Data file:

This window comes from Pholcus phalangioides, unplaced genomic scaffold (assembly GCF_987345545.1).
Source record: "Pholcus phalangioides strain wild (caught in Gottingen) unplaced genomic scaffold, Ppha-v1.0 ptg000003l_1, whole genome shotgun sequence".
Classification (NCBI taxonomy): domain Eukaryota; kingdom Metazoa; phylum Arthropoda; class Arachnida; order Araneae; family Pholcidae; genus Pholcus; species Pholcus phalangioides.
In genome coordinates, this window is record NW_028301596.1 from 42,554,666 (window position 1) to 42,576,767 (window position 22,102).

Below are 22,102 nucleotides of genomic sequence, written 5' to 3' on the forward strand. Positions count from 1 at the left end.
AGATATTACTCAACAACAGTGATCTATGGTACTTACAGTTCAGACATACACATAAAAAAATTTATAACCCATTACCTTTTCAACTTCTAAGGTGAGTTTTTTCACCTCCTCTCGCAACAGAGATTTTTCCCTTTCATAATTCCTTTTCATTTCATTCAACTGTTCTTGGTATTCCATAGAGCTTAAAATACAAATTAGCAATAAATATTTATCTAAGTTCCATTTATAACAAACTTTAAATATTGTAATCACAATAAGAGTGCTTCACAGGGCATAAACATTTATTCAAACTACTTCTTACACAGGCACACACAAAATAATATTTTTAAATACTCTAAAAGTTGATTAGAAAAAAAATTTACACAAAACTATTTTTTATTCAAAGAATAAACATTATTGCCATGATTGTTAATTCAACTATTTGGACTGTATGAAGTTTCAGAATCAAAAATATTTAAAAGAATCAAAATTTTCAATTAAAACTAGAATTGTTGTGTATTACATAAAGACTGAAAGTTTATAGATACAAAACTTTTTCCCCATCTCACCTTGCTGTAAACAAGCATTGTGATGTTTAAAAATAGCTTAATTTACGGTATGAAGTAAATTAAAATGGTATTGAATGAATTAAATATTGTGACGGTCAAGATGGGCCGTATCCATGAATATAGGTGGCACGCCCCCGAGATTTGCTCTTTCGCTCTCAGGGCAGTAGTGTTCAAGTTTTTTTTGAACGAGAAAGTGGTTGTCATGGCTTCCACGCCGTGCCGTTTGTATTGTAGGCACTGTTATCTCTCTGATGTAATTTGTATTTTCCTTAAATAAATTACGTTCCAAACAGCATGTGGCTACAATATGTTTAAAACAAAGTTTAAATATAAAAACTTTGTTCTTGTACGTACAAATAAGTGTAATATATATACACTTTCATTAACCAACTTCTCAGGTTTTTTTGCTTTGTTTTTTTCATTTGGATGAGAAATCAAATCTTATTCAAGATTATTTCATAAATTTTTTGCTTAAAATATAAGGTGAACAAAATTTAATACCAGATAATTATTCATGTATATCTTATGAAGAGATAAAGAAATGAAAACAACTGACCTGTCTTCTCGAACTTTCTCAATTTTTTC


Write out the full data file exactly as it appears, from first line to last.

This window comes from Pholcus phalangioides, unplaced genomic scaffold (assembly GCF_987345545.1).
Source record: "Pholcus phalangioides strain wild (caught in Gottingen) unplaced genomic scaffold, Ppha-v1.0 ptg000003l_1, whole genome shotgun sequence".
Classification (NCBI taxonomy): domain Eukaryota; kingdom Metazoa; phylum Arthropoda; class Arachnida; order Araneae; family Pholcidae; genus Pholcus; species Pholcus phalangioides.
In genome coordinates, this window is record NW_028301596.1 from 42,554,666 (window position 1) to 42,576,767 (window position 22,102).

Below are 22,102 nucleotides of genomic sequence, written 5' to 3' on the forward strand. Positions count from 1 at the left end.
AGATATTACTCAACAACAGTGATCTATGGTACTTACAGTTCAGACATACACATAAAAAAATTTATAACCCATTACCTTTTCAACTTCTAAGGTGAGTTTTTTCACCTCCTCTCGCAACAGAGATTTTTCCCTTTCATAATTCCTTTTCATTTCATTCAACTGTTCTTGGTATTCCATAGAGCTTAAAATACAAATTAGCAATAAATATTTATCTAAGTTCCATTTATAACAAACTTTAAATATTGTAATCACAATAAGAGTGCTTCACAGGGCATAAACATTTATTCAAACTACTTCTTACACAGGCACACACAAAATAATATTTTTAAATACTCTAAAAGTTGATTAGAAAAAAAATTTACACAAAACTATTTTTTATTCAAAGAATAAACATTATTGCCATGATTGTTAATTCAACTATTTGGACTGTATGAAGTTTCAGAATCAAAAATATTTAAAAGAATCAAAATTTTCAATTAAAACTAGAATTGTTGTGTATTACATAAAGACTGAAAGTTTATAGATACAAAACTTTTTCCCCATCTCACCTTGCTGTAAACAAGCATTGTGATGTTTAAAAATAGCTTAATTTACGGTATGAAGTAAATTAAAATGGTATTGAATGAATTAAATATTGTGACGGTCAAGATGGGCCGTATCCATGAATATAGGTGGCACGCCCCCGAGATTTGCTCTTTCGCTCTCAGGGCAGTAGTGTTCAAGTTTTTTTTGAACGAGAAAGTGGTTGTCATGGCTTCCACGCCGTGCCGTTTGTATTGTAGGCACTGTTATCTCTCTGATGTAATTTGTATTTTCCTTAAATAAATTACGTTCCAAACAGCATGTGGCTACAATATGTTTAAAACAAAGTTTAAATATAAAAACTTTGTTCTTGTACGTACAAATAAGTGTAATATATATACACTTTCATTAACCAACTTCTCAGGTTTTTTTGCTTTGTTTTTTTCATTTGGATGAGAAATCAAATCTTATTCAAGATTATTTCATAAATTTTTTGCTTAAAATATAAGGTGAACAAAATTTAATACCAGATAATTATTCATGTATATCTTATGAAGAGATAAAGAAATGAAAACAACTGACCTGTCTTCTCGAACTTTCTCAATTTTTTC